Ryan Kavanaugh is set to sell Elliott Associates’ minority stake in Relativity Media to a consortium of investors led by the investment bank JPMorgan, TheWrap has learned.
JPMorgan is seeking to buy out Elliott’s stake under a clause that gives Kavanaugh the option to do so at a certain price, according to two individuals with knowledge of the deal.
The deal is expected to be for about $700 million, according to the individuals.
The move follows months of reports of tension between the independent studio and the hedge fund. Elliott, which manages some $15 billion in capital for institutional and private investors, has been Relativity’s primary financial backer as the company has grown from a production house to an independent movie distributor.
The bank is acting as lead for a consortium of global tech and entertainment related companies, while putting up a portion of the funds, according to one of those individuals involved in the deal. Greg O'Hara, a senior executive in the bank based in New York, is leading the deal.
A Relativity spokesman declined to comment for this story. A spokesman for Elliott Associates could not immediately be reached. A spokeswoman for JPMorgan had no immediate comment.
The deal has just completed due diligence, but is not expected to close before the fall at the earliest, according to the individuals.
According to those involved in the deal, Elliott has not yet been informed of Relativity’s intention to buy out its stake in favor of another investor.
Up until this year, Relativity has been partnered with major Hollywood studios Universal and Sony, mainly as a producer and financier. Many of the movies have not performed well at the box office, particularly Universals’ 2009 slate with “Robin Hood,” “State of Play” and “Land of the Lost.”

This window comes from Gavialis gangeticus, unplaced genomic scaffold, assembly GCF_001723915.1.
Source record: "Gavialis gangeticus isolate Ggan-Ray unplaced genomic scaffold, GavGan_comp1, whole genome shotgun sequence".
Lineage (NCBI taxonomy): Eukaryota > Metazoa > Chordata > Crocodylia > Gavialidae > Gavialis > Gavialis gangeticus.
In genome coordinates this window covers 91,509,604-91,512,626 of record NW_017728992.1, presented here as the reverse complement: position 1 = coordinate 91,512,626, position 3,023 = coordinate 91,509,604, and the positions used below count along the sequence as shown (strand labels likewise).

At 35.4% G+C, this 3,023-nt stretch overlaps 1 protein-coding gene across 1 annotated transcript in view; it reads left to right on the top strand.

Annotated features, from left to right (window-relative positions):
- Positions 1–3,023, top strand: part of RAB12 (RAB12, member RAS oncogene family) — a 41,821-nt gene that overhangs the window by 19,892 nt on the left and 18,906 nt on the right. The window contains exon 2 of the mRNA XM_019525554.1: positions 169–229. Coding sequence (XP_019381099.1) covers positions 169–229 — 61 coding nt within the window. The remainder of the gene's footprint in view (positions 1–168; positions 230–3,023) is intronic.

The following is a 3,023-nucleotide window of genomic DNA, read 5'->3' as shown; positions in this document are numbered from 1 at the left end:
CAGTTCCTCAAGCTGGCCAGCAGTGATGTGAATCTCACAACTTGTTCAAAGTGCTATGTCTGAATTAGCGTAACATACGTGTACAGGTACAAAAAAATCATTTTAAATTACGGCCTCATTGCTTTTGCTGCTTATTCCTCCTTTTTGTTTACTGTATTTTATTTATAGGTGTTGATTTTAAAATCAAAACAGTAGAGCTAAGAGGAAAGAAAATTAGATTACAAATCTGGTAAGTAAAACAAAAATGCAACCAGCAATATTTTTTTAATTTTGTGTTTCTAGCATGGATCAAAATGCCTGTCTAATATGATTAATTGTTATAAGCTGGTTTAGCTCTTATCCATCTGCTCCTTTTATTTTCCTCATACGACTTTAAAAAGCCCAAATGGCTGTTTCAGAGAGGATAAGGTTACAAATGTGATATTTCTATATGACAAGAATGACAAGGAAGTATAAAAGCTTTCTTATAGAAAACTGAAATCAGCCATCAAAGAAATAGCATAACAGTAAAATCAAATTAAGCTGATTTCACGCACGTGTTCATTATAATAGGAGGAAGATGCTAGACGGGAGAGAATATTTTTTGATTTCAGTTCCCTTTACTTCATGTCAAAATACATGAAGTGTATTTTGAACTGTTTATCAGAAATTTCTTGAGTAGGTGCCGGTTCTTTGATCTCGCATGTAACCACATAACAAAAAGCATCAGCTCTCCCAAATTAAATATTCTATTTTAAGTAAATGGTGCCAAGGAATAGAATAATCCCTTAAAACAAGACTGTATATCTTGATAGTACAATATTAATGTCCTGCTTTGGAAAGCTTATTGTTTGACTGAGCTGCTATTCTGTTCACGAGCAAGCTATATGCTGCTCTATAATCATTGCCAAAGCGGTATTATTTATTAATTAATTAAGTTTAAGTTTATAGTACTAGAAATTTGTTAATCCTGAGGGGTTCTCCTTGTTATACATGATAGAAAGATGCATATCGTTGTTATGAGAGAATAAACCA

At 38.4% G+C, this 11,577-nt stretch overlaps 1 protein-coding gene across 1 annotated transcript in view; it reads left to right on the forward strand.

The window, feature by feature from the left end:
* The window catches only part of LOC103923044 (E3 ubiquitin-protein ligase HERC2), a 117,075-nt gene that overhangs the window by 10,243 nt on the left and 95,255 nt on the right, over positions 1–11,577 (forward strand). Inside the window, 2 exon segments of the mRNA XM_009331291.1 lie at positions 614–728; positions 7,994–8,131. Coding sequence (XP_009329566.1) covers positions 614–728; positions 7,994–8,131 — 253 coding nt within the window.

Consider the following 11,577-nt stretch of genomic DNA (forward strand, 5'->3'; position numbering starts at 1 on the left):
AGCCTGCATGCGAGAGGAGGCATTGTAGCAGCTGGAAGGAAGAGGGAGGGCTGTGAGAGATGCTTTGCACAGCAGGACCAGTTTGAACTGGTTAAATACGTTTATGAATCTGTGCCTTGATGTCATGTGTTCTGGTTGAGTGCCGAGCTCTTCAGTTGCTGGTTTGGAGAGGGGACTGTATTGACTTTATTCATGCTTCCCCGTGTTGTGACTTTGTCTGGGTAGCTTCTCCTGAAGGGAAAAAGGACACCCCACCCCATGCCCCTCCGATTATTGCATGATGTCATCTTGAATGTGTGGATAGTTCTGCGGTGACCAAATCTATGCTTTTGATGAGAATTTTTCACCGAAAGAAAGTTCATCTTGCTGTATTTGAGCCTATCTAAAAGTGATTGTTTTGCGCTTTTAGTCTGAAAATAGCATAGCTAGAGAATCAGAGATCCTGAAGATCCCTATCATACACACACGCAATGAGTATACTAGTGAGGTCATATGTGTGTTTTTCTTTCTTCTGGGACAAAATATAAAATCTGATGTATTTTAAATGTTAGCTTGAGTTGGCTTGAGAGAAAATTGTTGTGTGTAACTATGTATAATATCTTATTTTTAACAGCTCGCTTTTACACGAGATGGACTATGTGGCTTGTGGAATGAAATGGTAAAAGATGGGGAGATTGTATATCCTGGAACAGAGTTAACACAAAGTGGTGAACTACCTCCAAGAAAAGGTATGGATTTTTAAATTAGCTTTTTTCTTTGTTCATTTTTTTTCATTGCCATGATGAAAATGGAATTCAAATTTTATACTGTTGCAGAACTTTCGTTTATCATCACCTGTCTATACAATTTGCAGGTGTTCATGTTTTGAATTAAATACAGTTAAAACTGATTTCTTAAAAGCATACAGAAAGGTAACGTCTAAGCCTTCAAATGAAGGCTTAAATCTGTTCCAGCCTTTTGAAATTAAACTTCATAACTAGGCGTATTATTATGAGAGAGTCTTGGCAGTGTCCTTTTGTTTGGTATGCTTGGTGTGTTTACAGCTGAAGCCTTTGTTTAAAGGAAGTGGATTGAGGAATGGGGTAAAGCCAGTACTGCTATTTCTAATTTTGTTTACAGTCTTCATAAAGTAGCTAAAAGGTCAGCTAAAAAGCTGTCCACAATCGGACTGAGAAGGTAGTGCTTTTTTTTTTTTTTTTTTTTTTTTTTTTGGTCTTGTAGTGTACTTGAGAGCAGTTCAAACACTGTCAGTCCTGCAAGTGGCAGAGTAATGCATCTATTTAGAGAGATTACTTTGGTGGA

Recent movies that have brought in profits include "Hop," "Social Network," "Bridesmaids" and "Little Fockers."
The studio had a sleeper hit last year in “The Fighter,” released through Paramount, and had a hit this year with “Limitless,” which has taken in $143 million worldwide. Another release early this year, “Season of the Witch,” was a bomb domestically, but managed to take in $60 million abroad.
The studio’s biggest bet to date will open in the second half of this year, “Immortals,” a "300"-style, bloody swords and sandals epic with a $100 million budget. Much will ride on that release.
Elliott is believed to have invested about $1.2 billion in Relativity over the years. It was only in March that Relativity closed about $200 million in new financing from a group of investors led by the hedge fund; Elliott contributed about $60 million of that sum, TheWrap reported at the time.
One individual involved in the deal said Elliott would make a profit on the sale, which presumably meant that it would retain control of some Relativity assets.
But even that investment was fraught with some tension. Others involved in that deal described the funding as a collateralized loan against the future profit of Relativity movies.
Meanwhile, internal tension led to Relativity’s president Michael Joe being moved to a position in which he acts as a liaison between Relativity and Elliott.
Rumors have been rampant in Hollywood since then that Kavanaugh was being forced to cede control of his company to Elliott; both entities have privately denied this, but have declined to speak on the record about it.